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CFOs: CEOs Worry More Than Shareholders Do About Pension Performance

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NU Online News Service, Oct. 20, 2003, 2:15 p.m. EDT – Eighteen percent of chief financial officers at big U.S. companies worry that higher pension costs could keep the companies from meeting earnings targets, according to results of an informal survey by Towers Perrin, New York.

Researchers at the benefits consulting firm conducted the survey by polling CFOs at 300 large U.S. employers that offer pension plans.

The researchers found that the average funded status of the pension plans included in the survey dropped to 77% at the end of 2002, down from 120% at the end of 1999.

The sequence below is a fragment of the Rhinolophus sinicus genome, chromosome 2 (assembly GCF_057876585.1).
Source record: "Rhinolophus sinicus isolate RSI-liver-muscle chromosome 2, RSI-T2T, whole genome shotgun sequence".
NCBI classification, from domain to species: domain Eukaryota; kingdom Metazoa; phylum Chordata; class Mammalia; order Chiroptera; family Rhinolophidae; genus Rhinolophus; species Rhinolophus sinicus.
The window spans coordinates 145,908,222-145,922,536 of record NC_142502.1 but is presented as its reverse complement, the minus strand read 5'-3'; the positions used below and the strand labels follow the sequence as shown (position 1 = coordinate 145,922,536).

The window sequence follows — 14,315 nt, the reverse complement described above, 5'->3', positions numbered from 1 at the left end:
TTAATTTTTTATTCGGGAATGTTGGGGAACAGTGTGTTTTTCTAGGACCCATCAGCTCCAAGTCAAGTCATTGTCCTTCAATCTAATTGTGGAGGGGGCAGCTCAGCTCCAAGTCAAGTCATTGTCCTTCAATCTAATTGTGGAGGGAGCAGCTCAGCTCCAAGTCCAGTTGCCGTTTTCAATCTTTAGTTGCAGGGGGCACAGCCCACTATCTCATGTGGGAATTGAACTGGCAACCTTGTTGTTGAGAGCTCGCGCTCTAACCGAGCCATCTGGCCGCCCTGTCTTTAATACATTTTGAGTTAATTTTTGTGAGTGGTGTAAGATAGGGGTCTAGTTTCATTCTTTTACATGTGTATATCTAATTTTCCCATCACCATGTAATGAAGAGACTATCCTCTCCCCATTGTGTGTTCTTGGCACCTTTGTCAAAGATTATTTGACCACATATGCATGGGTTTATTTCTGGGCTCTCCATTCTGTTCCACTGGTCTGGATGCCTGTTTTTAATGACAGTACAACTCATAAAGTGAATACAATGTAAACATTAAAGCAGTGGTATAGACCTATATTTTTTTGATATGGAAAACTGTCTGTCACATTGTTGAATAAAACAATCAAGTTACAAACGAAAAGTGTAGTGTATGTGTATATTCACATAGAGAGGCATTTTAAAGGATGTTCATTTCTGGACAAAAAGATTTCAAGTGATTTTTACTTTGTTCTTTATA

The average deferred pension cost for the 300 companies surveyed rose to $1.4 billion at the end of 2002, from about $500 million at the end of 2001.

Forty percent of the CFOs say pension plan performance is of significant concern to their companies’ chief executive officers, but only 10% say pension plan performance seems to be of significant concern to shareholders, lenders or the U.S. Securities and Exchange Commission.


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